March 4, 2010 -- He was in court for just minutes, but the mere sight of the convicted sex offender charged with raping and murdering 17-year-old Chelsea King set off a fresh round of outrage that reached as far as the White House.
In the hours before his court appearance in San Diego Wednesday, someone spray painted his mother's garage with the words, "Chelsea's blood is on you -- move out." And neighbors screamed at two men who tried to paint over it.
"You're protecting somebody who has killed an innocent girl," one yelled. "Get out of here."
John Walsh, host of "America's Most Wanted," said he met with President Obama Wednesday to discuss child protection laws and funding for the Adam Walsh Act, signed three years ago by President Bush.
The law promised to create a national registry of sex offenders and keep closer track of the most violent of them, but it did not come with the funds needed to carry it out.
"President Obama said yesterday, 'As the father of two girls, John, I will get the Adam Walsh law funded,'" Walsh told "Good Morning America" today.
Walsh, whose 6-year-old son for whom the law is named and who was kidnapped and murdered in 1981, knows firsthand the grief King's parents are experiencing.
"They're in the worst place a parent could be," he said. "They look in that courtroom and see a guy who should have never been out on the streets."
King, a well-liked honors student, vanished after heading out for a jog in a semi-rural San Diego County park. Her body was found less than a week later, buried in a shallow grave near the shore of Lake Hodges, about a half-mile from her car.
But the outrage grew with the arrest of Gardner, a known violent sex offender who has since been charged with the December assault and attempted rape of 22-year-old Candice Moncayo in the same park where King's body was found.
"I think everyone asks the same question," Walsh said. "Why was this animal out on the streets?"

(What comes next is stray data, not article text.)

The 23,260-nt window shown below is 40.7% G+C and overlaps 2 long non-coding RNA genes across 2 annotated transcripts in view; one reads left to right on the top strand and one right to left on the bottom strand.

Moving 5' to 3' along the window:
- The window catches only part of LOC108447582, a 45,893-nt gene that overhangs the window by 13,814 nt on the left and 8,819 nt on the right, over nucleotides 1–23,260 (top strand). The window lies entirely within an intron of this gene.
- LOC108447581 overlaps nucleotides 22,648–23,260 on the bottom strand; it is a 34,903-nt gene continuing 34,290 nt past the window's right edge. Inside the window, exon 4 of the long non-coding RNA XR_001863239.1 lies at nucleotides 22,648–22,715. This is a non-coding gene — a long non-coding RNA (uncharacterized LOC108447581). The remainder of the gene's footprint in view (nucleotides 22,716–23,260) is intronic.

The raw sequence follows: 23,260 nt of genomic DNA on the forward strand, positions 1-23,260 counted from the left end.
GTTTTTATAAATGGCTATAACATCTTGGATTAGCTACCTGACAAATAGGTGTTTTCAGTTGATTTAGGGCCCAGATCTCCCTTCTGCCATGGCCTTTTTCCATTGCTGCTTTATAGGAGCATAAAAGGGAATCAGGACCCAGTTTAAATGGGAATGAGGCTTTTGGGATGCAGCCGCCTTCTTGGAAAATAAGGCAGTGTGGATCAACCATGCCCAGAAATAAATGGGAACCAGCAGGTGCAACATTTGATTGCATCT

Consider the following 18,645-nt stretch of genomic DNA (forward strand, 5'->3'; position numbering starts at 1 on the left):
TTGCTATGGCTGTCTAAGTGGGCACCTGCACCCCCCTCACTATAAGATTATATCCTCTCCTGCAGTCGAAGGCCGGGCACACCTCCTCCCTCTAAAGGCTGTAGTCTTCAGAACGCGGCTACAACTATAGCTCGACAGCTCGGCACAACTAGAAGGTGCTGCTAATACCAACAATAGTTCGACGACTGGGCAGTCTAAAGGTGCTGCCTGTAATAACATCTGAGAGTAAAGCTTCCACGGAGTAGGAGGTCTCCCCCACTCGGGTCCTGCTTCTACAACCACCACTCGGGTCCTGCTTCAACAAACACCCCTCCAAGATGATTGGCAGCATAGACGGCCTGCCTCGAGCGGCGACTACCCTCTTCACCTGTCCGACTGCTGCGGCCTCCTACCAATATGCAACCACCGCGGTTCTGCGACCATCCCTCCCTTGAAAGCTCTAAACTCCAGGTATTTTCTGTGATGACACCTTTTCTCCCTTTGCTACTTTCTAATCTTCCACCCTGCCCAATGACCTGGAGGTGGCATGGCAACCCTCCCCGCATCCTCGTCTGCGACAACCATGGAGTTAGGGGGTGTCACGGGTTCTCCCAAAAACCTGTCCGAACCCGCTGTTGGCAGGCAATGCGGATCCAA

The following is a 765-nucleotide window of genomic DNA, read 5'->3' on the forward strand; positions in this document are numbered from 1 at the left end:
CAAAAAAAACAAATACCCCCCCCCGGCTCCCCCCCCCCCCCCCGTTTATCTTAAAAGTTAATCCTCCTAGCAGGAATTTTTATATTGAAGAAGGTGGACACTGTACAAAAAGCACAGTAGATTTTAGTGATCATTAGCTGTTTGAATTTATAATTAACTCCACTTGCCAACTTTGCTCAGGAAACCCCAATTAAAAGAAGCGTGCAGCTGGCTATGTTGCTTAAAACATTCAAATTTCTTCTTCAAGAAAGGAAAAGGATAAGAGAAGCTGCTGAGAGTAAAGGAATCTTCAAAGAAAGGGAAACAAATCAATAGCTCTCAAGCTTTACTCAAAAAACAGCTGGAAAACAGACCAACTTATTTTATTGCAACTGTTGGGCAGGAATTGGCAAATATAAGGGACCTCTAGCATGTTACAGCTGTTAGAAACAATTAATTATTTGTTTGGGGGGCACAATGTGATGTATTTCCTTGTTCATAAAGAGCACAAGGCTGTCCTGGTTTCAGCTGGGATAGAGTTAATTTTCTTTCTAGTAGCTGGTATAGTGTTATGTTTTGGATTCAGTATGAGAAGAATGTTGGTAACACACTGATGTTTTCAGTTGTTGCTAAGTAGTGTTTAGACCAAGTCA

Residents Angry John Albert Gardner Was Allowed Out
"The law should be once you offend, you're done, you're toast, you're in the slammer or you are executed," one angry woman said as she stood among protestors outside the courthouse.
Former San Diego County District Attorney Paul Pfingst was slightly more objective.
"I am of the view that people who do harm to teenage girls should go to Gitmo and stay there for the rest of their lives and be waterboarded," he said.
Authorities said Gardner may also be linked to the February 2009 disappearance of 14-year-old Amber DuBois, who vanished on her way to school, not far from where Gardner was living at the time.
"The girls are the exact similar build," Maurice DuBois said of his daughter and King. "Both white girls, both five-five, both 130 pounds."
Detectives across California are now looking into other unsolved cases involving young girls and considering whether there are any more possible links to Gardner.
Gardner pleaded guilty in 2000 to charges of committing lewd and lascivious acts on 13-year-old girl in his parents' home. He served five years of a six-year sentence and was on parole until 2008.
In court Wednesday, Gardner was flanked by two court officers. His head was shaved and his hands were manacled around the waist of his blue prison jumpsuit.
Keeping his eyes down, Gardner, 30, only answered "yes" to the judge's question about whether he understood the charges.
No bail was set, and the prosecutor did not mention any of the details of the alleged crime. Gardner was assigned a public defender for the arraignment, but that lawyer may not represent him at trial.
Prosecutors said the severity of the accusations, including a "special allegation" that a murder was committed during a rape, could carry the death penalty. The decision to seek capital punishment, however, is weeks away.
"The special allegation does make the defendant eligible for the death penalty," Deputy District Attorney Kristen Spieler said at a press conference following the arraignment. "That decision is made by the DA, typically after the preliminary hearing and before a trial."
If the district attorney does not seek the death penalty, the charges carry a penalty of 25 years to life.
Psychiatrist Said Gardner Posed 'Continued Danger to Underage Girls'
Gardner's previous record as a convicted sex offender, prosecutors said, would be presented at trial.
Dr. Matthew Carroll, a court psychiatrist, who evaluated Gardner before his release from prison on the 2000 conviction, had pushed for the maximum sentence, as many as 30 years, and said Gardner "would be a continued danger to underage girls in the community."
Dr. Alex Kalish, a colleague, said Carroll was angry that his recommendations were ignored a decade ago.
"Dr. Carroll told the court that [Gardner] showed no insight and expressed no responsibility and that he is a danger. You can't make a stronger statement than that," said Kalish. "The guy is violent and a predator who shows no remorse.
"There was no effort to consider his report. Apparently the DA did what was expedient to get a conviction. It is frustrating that no one considered the psychiatric input. Why ask for it, if you don't consider it," Kalish said.